Virus-specific CD8+ T-cell responses better define HIV disease progression than HLA genotype.

Publication Type:

Journal Article

Source:

Journal of virology, Volume 84, Issue 9, p.4461-8 (2010)

Keywords:

2010, CD4 Lymphocyte Count, Clinical Research Division, DISEASE PROGRESSION, Female, Flow Cytometry Core Facility, Genetic Predisposition to Disease, Genotype, HIV Infections, HIV-1, HLA Antigens, Humans, Male, Shared Resources, Vaccine and Infectious Disease Division, Viral Load

Abstract:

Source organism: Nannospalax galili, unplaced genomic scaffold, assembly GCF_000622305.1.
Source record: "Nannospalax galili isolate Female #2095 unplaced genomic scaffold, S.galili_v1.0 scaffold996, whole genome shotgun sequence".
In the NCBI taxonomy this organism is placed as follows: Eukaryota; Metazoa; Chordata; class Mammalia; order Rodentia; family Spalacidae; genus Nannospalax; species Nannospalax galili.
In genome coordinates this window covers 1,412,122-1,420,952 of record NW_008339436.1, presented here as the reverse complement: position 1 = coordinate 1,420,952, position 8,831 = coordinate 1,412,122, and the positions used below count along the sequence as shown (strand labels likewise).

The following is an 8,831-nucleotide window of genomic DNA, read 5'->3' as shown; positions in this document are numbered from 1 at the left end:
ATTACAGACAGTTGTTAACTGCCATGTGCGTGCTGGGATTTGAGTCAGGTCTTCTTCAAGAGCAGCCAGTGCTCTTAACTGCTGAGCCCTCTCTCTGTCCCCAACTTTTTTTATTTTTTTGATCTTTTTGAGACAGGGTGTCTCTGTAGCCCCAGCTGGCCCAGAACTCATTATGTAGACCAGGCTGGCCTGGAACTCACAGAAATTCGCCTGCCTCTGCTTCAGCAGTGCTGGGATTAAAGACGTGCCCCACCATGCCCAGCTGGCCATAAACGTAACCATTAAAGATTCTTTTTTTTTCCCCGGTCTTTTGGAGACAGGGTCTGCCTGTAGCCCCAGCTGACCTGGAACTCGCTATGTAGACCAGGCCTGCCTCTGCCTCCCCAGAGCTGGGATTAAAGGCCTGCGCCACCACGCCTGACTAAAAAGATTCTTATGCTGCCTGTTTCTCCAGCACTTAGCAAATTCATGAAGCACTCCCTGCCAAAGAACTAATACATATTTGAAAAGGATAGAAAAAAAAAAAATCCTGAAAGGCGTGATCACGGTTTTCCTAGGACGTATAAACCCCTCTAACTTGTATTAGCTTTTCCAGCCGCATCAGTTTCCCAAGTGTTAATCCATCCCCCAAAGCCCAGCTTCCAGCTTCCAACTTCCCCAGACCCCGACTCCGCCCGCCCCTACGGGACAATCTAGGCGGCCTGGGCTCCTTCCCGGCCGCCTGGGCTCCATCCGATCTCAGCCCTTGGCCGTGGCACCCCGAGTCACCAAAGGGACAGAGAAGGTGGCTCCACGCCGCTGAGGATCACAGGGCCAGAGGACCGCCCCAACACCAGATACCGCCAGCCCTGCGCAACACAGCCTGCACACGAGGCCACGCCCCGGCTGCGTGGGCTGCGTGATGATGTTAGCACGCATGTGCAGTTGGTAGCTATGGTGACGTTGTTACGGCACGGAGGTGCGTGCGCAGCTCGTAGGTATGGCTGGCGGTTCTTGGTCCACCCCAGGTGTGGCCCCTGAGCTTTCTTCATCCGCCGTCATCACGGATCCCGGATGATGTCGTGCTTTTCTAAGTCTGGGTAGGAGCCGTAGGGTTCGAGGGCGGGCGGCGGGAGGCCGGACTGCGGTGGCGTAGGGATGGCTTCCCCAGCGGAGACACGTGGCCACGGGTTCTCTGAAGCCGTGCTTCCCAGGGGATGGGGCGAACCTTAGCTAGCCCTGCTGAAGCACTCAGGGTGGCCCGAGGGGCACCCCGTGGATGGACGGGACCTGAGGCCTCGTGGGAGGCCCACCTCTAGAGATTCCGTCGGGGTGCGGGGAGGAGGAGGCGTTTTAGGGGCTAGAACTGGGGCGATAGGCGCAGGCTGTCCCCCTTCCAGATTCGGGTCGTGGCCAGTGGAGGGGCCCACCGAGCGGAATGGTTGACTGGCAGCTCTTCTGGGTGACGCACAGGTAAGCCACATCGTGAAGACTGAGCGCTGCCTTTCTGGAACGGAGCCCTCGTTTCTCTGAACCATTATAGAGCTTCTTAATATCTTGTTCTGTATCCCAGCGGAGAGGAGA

HLA alleles B57/58, B27, and B35 have the strongest genetic associations with HIV-1 disease progression. The mechanisms of these relationships may be host control of HIV-1 infection via CD8(+) T-cell responses. We examined these immune responses in subjects from the Seattle Primary Infection Cohort with these alleles. CD8(+) T-cell responses to conserved HIV epitopes within B57/58 alleles (TW10 and KF11) and B27 alleles (KK10 and FY10) delayed declines in CD4(+) T-cell counts (4 to 8 times longer), while responses to variable epitopes presented by B35 alleles (DL9 and IL9) resulted in more rapid progression. The plasma viral load was higher in B57/58(+) and B27(+) subjects lacking the conserved B57/58- and B27-restricted responses. The presence of certain B57/58-, B27-, and B35-restricted HIV-specific CD8(+) T-cell responses after primary HIV-1 infection better defined disease progression than the HLA genotype alone, suggesting that it is the HIV-specific CD8(+) T cells and not the presence of a particular HLA allele that determine disease progression. Further, the most effective host CD8(+) T-cell responses to HIV-1 were prevalent within an HLA allele, represented a high total allele fraction of the host CD8(+) T-cell response, and targeted conserved regions of HIV-1. These data suggest that vaccine immunogens should contain only conserved regions of HIV-1.